Doctors' Comments

Manual of Dermatologic Therapeutics. 4th edition. Chicago, IL: Little Brown & Co.; p.246.

"Iontophoresis with tap water is an effective therapy that presumably acts by producing a physical blockage of the sweat ducts at the level of the stratum corneum....A battery-powered iontophoresis unit (Drionic) is available for home use."

Kenneth A. Arndt, M.D. 
Professor of Dermatology 
Harvard Medical School 
Chief, Dept. of Dermatology 
Beth Israel Hospital, Boston 

Current Therapy in Dermatology—2 (edited by Provost & Farmer) Philadelphia, PA: B.C. Decker Inc.; pp.273-274.

"Results with the Drionic device have been very good in patients who have hyperhidrosis; 80 percent or more have shown some improvement and have continued its use."

Mervyn L. Elgart, M.D.Professor & Chairman 
Department of Dermatology 
George Washington University Medical Center 
Washington, DC 

Common Skin Disorders. 3rd edition. Oradell, NJ: Medical Economics Books; pp.117-119.

"...electrophoresis with tap water may be tried; it's claimed to be an effective way of controlling excessive sweating, often for weeks on end. Battery-operated instruments (General Medical Co.) are available for home use."

Ernst Epstein, M.D. 
Professor of Dermatology 
University of California, San Francisco 

Psychocutaneous Disease. New York: Gruen & Stratton; p.243.

"Recently an iontophoresis unit has become available for home use at reasonable cost; marketed as Drionic (General Medical Company, Los Angeles, CA) it has gained excellent patient acceptance."

Caroline S. Koblenzer, M.D. 
Associate Clinical Professor 
Department of Dermatology 
School of Medicine 
University of Pennsylvania 

The 1988 Year Book of Dermatology. (edited by Sober & Fitzpatrick) Chicago, IL: Year Book Medical Publisher;  p.125.

"The Drionic home-use apparatus seems to be effective in reducing hyperhidrosis, providing a definite inhibitory response by 3 weeks."

Arthur R. Rhodes, M.D. 
Associate Professor 
Harvard Medical School 
Boston, MA 
Andrews' Diseases of the Skin. (8th edition) Harry L. Arnold, M.D.; Richard B. Odom, M.D.; and William D. James, M.D.; Philadelphia, PA: W.B. Saunders Co.; p.908.

"Iontophoresis with plain tap water is frequently effective, using a Drionic device...(Schoch Letter 1987, 37: Items 117 and 132)...." 

Merck Manual. (16th edition) Merck & Co., Inc. Rahway NJ: p.2452.

“In some patients, tap-water iontophoresis (using the Drionic®) device may be effective.”


Advanced Dermatologic Therapy. Philadelphia, PA: W.B. Saunders Co.; p.2.

"...Includes details on the new Drionic device (battery operated. 7 to 20 ma) now available to the public for home tap water iontophoretic treatment of hyperhidrosis of the palms, soles or axilla. In 10 patients (treated 20 minutes three times a week for two weeks) sweating was reduced for up to six weeks."

Walter B. Shelley, M.D. 
Professor of Dermatology 
E. Dorinda Shelley, M.D. 
Professor & Chief of Dermatology 
Department of Medicine 
Medical College of Ohio 

Pediatric Dermatology. (edited by Schachner & Hansen) New York, NY: Churchill Livingston; p.643.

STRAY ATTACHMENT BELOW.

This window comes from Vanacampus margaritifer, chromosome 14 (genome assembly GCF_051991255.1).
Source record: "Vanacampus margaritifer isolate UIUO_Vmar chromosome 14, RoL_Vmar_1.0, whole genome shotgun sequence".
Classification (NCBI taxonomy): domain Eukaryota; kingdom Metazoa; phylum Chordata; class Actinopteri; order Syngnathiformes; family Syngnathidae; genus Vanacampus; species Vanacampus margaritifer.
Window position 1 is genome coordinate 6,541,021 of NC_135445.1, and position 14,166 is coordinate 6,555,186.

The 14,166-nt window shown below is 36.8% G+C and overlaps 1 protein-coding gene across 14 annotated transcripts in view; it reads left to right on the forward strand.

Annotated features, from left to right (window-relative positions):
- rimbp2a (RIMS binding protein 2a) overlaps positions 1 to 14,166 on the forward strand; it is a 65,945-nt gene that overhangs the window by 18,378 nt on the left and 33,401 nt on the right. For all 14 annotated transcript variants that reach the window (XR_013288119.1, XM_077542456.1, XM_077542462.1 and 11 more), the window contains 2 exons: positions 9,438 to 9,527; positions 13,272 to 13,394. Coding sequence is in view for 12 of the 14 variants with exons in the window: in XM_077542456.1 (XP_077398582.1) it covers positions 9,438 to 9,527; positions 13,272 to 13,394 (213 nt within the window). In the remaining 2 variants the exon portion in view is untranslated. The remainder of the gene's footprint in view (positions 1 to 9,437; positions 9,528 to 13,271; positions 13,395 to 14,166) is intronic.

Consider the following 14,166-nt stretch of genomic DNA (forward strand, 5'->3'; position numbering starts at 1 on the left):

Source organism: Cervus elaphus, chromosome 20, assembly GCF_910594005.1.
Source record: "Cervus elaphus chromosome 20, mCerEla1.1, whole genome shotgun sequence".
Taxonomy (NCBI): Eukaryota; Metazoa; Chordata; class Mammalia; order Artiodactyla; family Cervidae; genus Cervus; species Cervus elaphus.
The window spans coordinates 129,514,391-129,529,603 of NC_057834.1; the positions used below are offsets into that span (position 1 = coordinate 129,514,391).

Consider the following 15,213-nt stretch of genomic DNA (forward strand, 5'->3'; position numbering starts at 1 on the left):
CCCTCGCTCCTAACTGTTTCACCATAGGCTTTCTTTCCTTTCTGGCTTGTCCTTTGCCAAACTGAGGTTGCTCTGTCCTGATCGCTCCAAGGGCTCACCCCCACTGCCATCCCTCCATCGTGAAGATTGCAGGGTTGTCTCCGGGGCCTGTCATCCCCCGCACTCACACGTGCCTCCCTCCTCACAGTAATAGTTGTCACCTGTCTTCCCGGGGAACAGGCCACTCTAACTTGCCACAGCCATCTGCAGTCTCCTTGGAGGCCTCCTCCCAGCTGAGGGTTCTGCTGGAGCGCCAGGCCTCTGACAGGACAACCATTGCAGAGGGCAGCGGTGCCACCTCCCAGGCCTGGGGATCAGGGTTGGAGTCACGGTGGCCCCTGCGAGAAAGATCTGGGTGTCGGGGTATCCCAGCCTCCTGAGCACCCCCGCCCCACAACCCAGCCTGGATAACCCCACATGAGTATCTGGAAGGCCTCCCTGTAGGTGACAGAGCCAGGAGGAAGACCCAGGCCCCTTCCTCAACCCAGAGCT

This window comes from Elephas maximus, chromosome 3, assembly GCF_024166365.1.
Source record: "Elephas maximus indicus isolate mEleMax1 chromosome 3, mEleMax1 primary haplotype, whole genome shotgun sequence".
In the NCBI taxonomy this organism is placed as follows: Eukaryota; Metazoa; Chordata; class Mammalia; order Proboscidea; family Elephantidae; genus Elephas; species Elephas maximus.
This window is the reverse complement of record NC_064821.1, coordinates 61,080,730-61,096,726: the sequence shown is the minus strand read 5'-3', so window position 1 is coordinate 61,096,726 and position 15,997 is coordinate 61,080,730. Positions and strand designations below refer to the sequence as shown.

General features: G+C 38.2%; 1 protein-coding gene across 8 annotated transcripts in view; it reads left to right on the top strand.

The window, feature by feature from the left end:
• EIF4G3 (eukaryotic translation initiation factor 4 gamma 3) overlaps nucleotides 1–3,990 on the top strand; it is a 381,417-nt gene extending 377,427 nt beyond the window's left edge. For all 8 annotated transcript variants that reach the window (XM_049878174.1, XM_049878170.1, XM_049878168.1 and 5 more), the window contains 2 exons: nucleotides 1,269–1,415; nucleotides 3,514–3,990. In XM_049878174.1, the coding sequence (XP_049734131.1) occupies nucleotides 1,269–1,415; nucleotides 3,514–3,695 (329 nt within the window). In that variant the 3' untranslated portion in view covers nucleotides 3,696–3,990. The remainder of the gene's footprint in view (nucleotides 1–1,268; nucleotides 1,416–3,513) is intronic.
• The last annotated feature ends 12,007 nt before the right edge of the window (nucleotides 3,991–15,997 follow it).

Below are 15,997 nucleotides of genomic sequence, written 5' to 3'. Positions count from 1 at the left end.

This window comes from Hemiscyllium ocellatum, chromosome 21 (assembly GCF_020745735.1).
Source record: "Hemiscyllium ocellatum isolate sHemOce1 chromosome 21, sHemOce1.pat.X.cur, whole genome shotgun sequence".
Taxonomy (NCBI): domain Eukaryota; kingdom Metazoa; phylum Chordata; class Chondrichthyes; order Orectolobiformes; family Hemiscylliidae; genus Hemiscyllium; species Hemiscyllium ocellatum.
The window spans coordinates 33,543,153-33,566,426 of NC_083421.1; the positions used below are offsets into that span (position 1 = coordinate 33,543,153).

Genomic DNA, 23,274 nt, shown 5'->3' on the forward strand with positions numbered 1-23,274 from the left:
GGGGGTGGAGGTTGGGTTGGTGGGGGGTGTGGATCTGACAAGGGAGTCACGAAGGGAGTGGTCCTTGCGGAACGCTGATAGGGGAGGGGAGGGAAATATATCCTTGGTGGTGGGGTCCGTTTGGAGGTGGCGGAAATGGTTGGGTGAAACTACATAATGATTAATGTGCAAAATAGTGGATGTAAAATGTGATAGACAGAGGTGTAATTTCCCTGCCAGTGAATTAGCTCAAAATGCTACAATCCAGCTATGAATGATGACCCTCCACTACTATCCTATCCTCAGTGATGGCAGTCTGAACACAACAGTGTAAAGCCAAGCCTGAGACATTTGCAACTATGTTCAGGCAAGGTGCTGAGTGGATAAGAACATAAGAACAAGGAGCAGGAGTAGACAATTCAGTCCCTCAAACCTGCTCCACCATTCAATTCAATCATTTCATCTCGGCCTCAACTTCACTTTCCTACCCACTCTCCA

"Older [pediatric] patients may use tap water iontophoresis with new [Drionic] portable delivery systems."

Robert Silverman, M.D. 
Assistant Professor 
Dept. of Dermatology & Pediatrics 
Case Western Reserve University School of Medicine 
Director, Dept. of Pediatric Dermatology 
University Hospital of Cleveland 

Clinical Dermatology. 2nd edition. St. Louis, MO: C.V. Mosby Co.; p.704.

"Iontophoresis (the application of low-level electric current to the surface of the skin) results in reduced production of sweat at that site. A battery-operated device conforming to the shape of the treated area, using tap water—wetted pads in contact with the skin of the palms, soles, or axilla, is available for patient self use....95% of patients showed improvement in 2 weeks, and 86% remained improved at 6 weeks."

Thomas P. Habif, M.D. 
Adjunct Associate Professor of 
Clinical Medicine (Dermatology) 
Dartmouth Medical School, Hanover, NH 

Manual of Therapy for Skin Diseases. New York, NY: Churchill Livingston; p.153.

"Iontophoresis...a commercially available Drionic device delivering 20 ma is effective."

Timothy G. Berger, M.D. 
Asst. Clinical Professor, Dept. of Dermatology 
University of California, San Francisco 
Chief, Department of Dermatology 
San Francisco General Hospital

Peter M. Elias, M.D. 
Prof. & Vice Chairman, Dept. of Dermatology 
University of California, San Francisco 
Chief, Dermatology Service 
Veterans Administration Medical Center 
San Francisco

Bruce U. Wintroub, M.D. 
Professor & Chairman, Dept. of Dermatology 
University of California, San Francisco 

Super Skin.* New York, NY: Clarkson N. Potter Inc.; pp.235-236.

"Until recently, iontophoresis could be performed only in the dermatologist's office, a clinic, or a hospital and required the use of expensive equipment; further, multiple patient visits were required. Now, however, relatively inexpensive home units are available. A few years ago, Drionic, a home iontophoresis device, was introduced in the United States. It consists of a battery-powered generator that acts as a source of electric current. The current is delivered to the affected area through water saturated wool pads suspended in small plastic boxes. Early reports concerning the success of this product for reducing excessive sweating have been encouraging."

Nelson L. Novick, M.D. 
Associate Clinical Professor 
Department of Dermatology 
Mt. Sinai School of Medicine, NY